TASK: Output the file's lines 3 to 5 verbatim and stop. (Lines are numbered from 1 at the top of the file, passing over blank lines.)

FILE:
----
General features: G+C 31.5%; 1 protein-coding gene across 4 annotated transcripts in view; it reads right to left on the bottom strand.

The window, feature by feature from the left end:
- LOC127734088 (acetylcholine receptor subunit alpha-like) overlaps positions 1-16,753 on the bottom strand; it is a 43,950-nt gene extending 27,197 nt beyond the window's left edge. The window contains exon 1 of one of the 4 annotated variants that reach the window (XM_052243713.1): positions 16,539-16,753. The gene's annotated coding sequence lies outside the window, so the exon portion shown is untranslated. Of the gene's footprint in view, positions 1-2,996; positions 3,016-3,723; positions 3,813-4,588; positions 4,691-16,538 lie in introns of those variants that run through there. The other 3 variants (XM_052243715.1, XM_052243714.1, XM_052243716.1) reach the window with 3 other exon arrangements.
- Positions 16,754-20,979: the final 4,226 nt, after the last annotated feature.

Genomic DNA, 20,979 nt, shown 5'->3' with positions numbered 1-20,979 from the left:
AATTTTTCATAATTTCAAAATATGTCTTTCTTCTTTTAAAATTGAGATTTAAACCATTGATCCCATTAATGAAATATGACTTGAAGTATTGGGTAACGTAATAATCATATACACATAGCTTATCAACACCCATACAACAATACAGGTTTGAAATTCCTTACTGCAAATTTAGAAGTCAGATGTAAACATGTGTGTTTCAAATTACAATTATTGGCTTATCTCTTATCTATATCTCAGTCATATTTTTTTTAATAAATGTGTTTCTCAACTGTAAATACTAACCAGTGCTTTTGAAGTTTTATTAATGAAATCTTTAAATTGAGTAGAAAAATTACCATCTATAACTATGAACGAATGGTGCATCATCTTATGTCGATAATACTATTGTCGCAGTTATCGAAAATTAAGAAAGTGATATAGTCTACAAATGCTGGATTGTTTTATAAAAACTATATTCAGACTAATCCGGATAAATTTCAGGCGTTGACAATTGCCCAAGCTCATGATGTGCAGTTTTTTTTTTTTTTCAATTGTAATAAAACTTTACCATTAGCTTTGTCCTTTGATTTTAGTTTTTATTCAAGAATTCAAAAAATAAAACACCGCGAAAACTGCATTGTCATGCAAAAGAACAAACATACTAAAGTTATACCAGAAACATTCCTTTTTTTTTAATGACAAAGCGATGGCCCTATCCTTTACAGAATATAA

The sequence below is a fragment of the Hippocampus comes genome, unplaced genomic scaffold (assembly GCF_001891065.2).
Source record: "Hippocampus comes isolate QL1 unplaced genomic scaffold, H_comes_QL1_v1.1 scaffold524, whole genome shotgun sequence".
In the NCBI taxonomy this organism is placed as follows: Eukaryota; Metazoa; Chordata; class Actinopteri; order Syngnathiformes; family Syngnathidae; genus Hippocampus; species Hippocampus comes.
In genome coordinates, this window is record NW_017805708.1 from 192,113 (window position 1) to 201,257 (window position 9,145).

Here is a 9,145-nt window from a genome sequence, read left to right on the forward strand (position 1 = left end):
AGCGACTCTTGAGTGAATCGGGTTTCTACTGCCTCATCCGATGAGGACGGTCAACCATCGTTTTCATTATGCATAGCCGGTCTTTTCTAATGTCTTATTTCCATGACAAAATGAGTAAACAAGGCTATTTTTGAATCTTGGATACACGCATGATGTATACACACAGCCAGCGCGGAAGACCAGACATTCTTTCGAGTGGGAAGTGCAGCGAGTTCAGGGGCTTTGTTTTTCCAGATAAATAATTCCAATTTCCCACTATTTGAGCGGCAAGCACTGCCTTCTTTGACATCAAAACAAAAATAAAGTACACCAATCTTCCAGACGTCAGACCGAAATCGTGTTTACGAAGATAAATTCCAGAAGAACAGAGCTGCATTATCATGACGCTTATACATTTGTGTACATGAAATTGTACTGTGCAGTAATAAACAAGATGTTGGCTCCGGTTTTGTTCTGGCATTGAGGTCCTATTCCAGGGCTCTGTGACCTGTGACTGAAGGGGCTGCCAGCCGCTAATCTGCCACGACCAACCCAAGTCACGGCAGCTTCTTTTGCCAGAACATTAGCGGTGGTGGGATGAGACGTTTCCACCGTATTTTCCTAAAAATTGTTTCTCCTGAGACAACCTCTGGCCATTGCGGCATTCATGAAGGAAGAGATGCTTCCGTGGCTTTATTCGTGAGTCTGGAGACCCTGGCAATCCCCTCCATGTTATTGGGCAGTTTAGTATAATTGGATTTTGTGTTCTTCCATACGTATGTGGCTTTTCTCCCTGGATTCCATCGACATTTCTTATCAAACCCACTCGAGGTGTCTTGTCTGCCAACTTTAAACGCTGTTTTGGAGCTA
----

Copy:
- LOC127734088 (acetylcholine receptor subunit alpha-like) overlaps positions 1-16,753 on the bottom strand; it is a 43,950-nt gene extending 27,197 nt beyond the window's left edge. The window contains exon 1 of one of the 4 annotated variants that reach the window (XM_052243713.1): positions 16,539-16,753. The gene's annotated coding sequence lies outside the window, so the exon portion shown is untranslated. Of the gene's footprint in view, positions 1-2,996; positions 3,016-3,723; positions 3,813-4,588; positions 4,691-16,538 lie in introns of those variants that run through there. The other 3 variants (XM_052243715.1, XM_052243714.1, XM_052243716.1) reach the window with 3 other exon arrangements.
- Positions 16,754-20,979: the final 4,226 nt, after the last annotated feature.

Genomic DNA, 20,979 nt, shown 5'->3' with positions numbered 1-20,979 from the left: